Three innovative SickKids projects awarded funding to support brain and mental health programs
Each program seeks to provide novel care and support to patients and families at SickKids and internationally.
From expanding a deep brain stimulation program, to increasing global neurovascular research collaborations and developing a parenting program for children’s mental health, recipients of a new research fund have been recognized for innovative programs supporting brain and mental health.
Earlier this year, the Garry Hurvitz Centre for Brain & Mental Health (GH-CBMH) at The Hospital for Sick Children (SickKids) announced the inaugural winners of the Program Development Fund. The fund offers SickKids researchers up to $450,000 for projects making an impactful contribution in the brain or mental health space.
Learn how this year’s recipients are working to improve care at SickKids and internationally.
Establishing a national Paediatric Deep Brain Stimulation (pDBS) program
Deep Brain Stimulation (DBS) is an established therapy for various adult health conditions and presents novel opportunities for care for children with movement conditions, epilepsy and other brain conditions.
Co-led by Dr. Carolina Gorodetsky, Staff Physician in the Division of Neurology and Program Director of the Movement Disorder Fellowship, Dr. George Ibrahim, Paediatric Neurosurgeon in the Division of Neurosurgery and Scientist in the Neurosciences & Mental Health program, and Sara Breitbart, a Nurse Practitioner in the Division of Neurosurgery, this project aims to expand the SickKids Paediatric DBS (pDBS) clinic into a national strategy and help make this technology accessible to paediatric patients across Canada, with particular emphasis on under-resourced communities.
“Our program aims to deliver personalized precision medicine to every child who might benefit from neuromodulation and establish strategic partnerships to facilitate access to potentially life-altering and life-saving technology for children from coast to coast,” says Gorodetsky.
Establishing a Paediatric Neurovascular Centre for improving disease outcomes
Diseases of the blood vessels in the brain account for significant lifelong morbidity and mortality in children, as well as considerable economic and emotional costs to families.
Co-led by Dr. Prakash Muthusami, Neurointerventional Radiologist in the Department of Diagnostic Imaging, and Dr. Peter Dirks, Senior Scientist in the Developmental & Stem Cell Biology program and Chief of the Division of Neurosurgery, this project seeks to establish a comprehensive Paediatric Neurovascular Centre at SickKids to meet the challenges associated with brain diseases and help improve patient outcomes.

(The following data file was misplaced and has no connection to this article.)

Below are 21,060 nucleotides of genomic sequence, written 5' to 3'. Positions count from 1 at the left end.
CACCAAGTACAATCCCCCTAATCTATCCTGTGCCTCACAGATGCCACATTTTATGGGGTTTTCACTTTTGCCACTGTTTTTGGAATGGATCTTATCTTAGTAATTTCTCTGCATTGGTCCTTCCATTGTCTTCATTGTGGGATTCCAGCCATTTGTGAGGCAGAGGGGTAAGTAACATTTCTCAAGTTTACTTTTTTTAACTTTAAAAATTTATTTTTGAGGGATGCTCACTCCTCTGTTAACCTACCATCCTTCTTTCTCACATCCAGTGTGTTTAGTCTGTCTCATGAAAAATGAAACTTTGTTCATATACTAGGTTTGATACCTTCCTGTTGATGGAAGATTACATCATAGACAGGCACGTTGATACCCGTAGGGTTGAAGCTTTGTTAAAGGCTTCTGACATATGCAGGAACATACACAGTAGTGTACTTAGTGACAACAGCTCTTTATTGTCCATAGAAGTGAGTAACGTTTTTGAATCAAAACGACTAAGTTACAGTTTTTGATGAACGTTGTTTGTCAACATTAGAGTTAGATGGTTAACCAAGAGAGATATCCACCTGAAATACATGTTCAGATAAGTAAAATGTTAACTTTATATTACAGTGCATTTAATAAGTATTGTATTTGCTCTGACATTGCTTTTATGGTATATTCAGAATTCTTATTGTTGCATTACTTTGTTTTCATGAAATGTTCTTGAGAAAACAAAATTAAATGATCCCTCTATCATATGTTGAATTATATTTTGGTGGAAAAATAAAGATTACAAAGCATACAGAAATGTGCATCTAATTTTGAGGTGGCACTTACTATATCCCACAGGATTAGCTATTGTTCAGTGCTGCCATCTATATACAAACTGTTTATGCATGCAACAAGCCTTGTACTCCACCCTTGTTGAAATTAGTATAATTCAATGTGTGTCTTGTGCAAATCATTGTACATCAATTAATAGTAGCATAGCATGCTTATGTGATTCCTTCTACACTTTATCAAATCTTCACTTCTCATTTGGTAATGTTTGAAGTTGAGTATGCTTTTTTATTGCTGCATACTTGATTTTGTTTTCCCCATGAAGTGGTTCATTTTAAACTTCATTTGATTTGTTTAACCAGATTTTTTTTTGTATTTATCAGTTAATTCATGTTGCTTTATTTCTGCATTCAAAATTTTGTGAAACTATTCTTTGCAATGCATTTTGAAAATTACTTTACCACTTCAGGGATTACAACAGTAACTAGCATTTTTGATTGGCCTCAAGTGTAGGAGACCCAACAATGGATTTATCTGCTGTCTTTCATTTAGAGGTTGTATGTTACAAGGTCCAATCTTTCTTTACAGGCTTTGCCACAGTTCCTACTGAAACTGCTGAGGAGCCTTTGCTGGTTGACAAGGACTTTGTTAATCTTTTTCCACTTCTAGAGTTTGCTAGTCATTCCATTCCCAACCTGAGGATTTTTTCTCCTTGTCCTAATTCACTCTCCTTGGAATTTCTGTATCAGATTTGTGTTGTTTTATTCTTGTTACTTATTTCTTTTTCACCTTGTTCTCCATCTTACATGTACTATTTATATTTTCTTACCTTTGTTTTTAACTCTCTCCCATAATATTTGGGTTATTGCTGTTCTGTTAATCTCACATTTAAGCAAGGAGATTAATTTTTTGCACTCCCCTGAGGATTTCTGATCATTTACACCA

“This centre will be the first of its kind in Canada,” says Muthusami. “Organizing and implementing structured educational resources will help equip families with information, train the next generation of neurovascular experts, and amplify our experiences worldwide.”
Building a clinical pathway for I-InTERACT-North parenting program to optimize mental health outcomes
Mental health concerns place enormous burdens on the family as well as education and health-care systems. Led by Dr. Tricia Williams, Clinical Neuropsychologist in the Department of Psychology and Associate Scientist in the Neurosciences & Mental Health program, this project will fund the implementation of a clinical research program developed with, and for, SickKids families called I-InTERACT-North. This evidence-based early parenting intervention aims to identify and respond to child mental health needs before significant symptoms manifest.
Developed for families of children with behavioural difficulties associated with congenital and neonatal neurodevelopmental risk, the program provides online training modules and therapy sessions to help improve parenting competence and child behaviour.
“Including feedback from SickKids families was an essential part of developing I-InTERACT-North,” says Williams. “Families require support options for their child’s behavioural and emotional development that are flexible and matched to their needs.”
Find out more about the Program Development Fund and how the GH-CBMH is helping to support brain and mental health research at SickKids.